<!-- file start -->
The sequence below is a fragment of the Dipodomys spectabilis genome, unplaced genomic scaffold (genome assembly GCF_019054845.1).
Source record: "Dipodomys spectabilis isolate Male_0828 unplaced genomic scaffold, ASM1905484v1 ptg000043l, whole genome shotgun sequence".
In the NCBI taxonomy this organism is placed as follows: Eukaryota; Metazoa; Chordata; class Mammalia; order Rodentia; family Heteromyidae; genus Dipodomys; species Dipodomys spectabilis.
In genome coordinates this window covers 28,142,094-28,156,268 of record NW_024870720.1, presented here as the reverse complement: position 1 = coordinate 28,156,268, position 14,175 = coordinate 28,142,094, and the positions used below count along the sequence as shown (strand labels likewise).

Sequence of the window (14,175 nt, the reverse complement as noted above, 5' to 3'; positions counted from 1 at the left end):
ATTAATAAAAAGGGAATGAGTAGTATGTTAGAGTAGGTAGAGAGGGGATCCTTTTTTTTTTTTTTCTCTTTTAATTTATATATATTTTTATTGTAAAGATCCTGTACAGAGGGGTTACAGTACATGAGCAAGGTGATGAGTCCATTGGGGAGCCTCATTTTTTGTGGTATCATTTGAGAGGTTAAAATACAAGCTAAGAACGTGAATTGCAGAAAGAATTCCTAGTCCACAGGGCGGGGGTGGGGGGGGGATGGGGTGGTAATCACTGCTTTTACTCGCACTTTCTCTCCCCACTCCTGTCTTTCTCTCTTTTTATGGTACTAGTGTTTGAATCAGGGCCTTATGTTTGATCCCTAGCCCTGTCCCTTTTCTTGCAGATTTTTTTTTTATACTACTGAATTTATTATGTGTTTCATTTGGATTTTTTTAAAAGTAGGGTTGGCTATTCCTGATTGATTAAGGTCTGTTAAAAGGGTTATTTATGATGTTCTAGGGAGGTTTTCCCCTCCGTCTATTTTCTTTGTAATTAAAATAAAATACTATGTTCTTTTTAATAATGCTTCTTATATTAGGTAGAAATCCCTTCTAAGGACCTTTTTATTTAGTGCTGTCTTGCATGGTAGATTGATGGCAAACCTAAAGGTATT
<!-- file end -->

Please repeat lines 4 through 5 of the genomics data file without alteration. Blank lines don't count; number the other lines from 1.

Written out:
In genome coordinates this window covers 28,142,094-28,156,268 of record NW_024870720.1, presented here as the reverse complement: position 1 = coordinate 28,156,268, position 14,175 = coordinate 28,142,094, and the positions used below count along the sequence as shown (strand labels likewise).

Sequence of the window (14,175 nt, the reverse complement as noted above, 5' to 3'; positions counted from 1 at the left end):